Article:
Source: Mark Ferguson / Royal Pharmaceutical Society

A range of workshops allowed delegates to share ideas and experiences to support best practice

Leading the group discussion on chronic and acute pain, Elaine Thompson, team leader for the Dundee Locality Pharmacy Service and a member of the Scottish Pharmacy Board, said that chronic pain was not yet recognised as a long-term condition, and so “we don’t have robust services across the country”. Contributing to the session, Deborah Steven, lead pharmacist for Fife’s Pain Management Service, said that one issue she saw in chronic pain was that patients were put on medications and then were never reviewed, remaining on the same medications long-term, when this may no longer have been appropriate.

Leading the discussion on improving mental health, Gordon Johnston, chair of Bipolar Scotland, said that whilst he had found antidepressants and other medications beneficial, some patients were given medications that work for the conditions initially, but then remained on those medications for months or years, by which time their circumstances may have moved on.

Many people take medications for years and don’t fully understand why, Johnston added. “Nowadays, more people want to know about what their drugs do; what the side effects are, and how long the medicines are needed for. This is an important role for pharmacists.”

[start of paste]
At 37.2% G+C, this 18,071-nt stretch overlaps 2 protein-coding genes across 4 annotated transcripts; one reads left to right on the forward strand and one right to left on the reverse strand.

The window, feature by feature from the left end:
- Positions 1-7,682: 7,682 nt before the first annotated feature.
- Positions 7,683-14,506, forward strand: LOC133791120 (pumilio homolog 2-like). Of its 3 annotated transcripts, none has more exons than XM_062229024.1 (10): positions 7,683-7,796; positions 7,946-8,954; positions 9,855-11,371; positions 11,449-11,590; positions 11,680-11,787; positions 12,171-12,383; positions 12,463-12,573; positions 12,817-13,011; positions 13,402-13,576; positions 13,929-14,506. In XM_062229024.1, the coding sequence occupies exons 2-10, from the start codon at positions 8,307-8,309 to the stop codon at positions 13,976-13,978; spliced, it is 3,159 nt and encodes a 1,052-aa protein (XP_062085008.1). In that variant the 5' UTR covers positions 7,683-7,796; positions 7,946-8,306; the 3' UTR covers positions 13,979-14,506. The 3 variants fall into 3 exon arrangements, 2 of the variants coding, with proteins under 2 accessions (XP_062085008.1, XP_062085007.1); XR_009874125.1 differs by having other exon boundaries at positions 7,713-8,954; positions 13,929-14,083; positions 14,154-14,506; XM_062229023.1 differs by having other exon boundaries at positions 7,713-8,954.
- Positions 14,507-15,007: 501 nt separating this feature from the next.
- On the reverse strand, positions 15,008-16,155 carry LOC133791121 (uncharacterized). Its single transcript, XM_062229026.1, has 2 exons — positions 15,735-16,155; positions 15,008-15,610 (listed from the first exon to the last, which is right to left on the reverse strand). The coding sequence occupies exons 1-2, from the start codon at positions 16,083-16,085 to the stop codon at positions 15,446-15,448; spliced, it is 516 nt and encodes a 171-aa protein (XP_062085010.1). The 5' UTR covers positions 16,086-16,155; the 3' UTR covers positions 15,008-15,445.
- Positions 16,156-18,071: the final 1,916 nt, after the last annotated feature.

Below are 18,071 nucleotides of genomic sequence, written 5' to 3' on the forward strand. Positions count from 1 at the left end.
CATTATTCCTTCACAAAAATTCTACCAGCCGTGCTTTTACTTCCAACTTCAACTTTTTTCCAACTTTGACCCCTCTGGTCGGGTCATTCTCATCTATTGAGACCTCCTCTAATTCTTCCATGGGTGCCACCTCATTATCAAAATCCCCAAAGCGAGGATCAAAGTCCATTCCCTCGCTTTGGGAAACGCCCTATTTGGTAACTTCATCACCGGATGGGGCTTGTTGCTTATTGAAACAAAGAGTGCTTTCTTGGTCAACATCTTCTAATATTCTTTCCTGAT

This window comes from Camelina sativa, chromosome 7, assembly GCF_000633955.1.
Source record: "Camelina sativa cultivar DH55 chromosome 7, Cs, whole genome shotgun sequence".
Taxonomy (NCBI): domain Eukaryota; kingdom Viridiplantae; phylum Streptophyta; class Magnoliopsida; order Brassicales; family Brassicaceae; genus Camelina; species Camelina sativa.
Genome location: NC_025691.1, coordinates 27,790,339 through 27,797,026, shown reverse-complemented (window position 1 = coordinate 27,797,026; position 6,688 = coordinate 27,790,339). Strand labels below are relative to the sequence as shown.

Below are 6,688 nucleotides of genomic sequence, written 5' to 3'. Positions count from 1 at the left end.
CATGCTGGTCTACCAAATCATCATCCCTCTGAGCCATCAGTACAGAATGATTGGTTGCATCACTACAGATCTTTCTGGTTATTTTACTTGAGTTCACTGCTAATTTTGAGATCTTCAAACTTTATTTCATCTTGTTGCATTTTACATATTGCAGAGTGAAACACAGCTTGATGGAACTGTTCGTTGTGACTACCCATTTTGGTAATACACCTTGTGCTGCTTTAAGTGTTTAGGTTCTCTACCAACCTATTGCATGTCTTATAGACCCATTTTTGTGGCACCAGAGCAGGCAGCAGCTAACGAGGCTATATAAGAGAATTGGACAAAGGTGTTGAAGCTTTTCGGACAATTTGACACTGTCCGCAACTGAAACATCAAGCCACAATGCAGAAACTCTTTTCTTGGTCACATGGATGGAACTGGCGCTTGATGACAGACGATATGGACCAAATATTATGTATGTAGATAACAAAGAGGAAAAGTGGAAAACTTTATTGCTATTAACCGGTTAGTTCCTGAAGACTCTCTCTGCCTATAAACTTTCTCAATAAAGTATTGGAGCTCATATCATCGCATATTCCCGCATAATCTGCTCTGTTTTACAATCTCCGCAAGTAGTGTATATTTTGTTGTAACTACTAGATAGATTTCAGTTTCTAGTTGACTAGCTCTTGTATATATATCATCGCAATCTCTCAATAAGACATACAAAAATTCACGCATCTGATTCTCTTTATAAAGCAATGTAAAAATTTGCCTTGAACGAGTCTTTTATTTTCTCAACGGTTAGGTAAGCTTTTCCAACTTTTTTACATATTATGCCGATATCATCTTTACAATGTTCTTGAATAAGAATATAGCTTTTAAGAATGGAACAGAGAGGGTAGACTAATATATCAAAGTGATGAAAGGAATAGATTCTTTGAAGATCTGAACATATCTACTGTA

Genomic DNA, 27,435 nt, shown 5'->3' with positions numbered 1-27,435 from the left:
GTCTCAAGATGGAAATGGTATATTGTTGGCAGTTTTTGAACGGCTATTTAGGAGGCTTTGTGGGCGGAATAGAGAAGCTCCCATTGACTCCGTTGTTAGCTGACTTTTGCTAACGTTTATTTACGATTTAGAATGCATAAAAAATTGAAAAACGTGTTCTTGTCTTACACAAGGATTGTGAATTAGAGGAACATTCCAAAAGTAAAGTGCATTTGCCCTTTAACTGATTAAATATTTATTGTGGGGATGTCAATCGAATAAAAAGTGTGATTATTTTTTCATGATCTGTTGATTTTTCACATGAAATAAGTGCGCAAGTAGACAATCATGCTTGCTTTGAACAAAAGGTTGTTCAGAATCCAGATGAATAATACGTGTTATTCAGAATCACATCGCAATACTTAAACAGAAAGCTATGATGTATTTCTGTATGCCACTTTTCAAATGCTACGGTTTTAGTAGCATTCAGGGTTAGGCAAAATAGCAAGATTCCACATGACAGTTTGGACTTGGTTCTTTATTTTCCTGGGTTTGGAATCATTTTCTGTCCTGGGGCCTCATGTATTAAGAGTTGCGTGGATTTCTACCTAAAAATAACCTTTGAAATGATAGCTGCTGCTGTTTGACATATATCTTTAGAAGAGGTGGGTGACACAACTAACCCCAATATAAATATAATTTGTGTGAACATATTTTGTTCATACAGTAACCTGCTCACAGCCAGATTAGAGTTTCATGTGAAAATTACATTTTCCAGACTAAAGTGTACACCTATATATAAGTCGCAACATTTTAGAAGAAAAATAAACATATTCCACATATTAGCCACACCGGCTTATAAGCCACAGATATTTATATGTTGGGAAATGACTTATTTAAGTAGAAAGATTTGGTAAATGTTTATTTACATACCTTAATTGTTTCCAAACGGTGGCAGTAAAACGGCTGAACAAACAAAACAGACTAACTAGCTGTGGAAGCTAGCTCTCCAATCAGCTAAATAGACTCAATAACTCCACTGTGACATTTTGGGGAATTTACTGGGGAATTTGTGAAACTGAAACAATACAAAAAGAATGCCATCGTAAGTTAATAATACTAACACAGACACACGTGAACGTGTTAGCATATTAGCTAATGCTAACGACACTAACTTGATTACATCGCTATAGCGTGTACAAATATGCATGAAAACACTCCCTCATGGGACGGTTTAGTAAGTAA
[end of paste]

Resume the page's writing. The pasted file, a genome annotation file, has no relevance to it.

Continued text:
Johnston also said that in his experience, whilst many GPs were happy to change their patients’ medication where physical conditions were concerned — for example, to a drug with fewer side effects — they might be less confident adjusting medication for mental health conditions. “So ask someone on repeat prescriptions how long they’ve been on them, and if the side effects have been explained.”

Speaking to the group discussing care homes, Thomas Ross, a lead pharmacist with NHS Highland, said he would like to see examples of polypharmacy reviews in care homes. Francesca Aden, a pharmacist consultant, said that she considered multidisciplinary links to be “really key”: which also included communicating with the patient’s family. When medicines use reviews, for example, are undertaken, there have been examples where families who were not included in the review would complain, resulting in the patient’s GP reversing the changes made.

Summing up at the end of the two days, John McAnaw, chair of the Scottish Pharmacy Board, said that the next steps for RPS Scotland were to “reflect on the contributions gathered from workshops, and from talking to delegates”, to help inform how the Society took forward its business plan for 2018.

Source: Mark Ferguson / Royal Pharmaceutical Society

John McAnaw pledged that the Scottish Pharmacy Board would reflect on the outcomes of the seminar

The conference outputs would also, he added, “help us focus on how we can best support you in practice, and push for the changes that we know are required”.

Last updated
The Pharmaceutical Journal, PJ, October 2017, Vol 299, No 7906;299(7906):DOI:10.1211/PJ.2017.20203678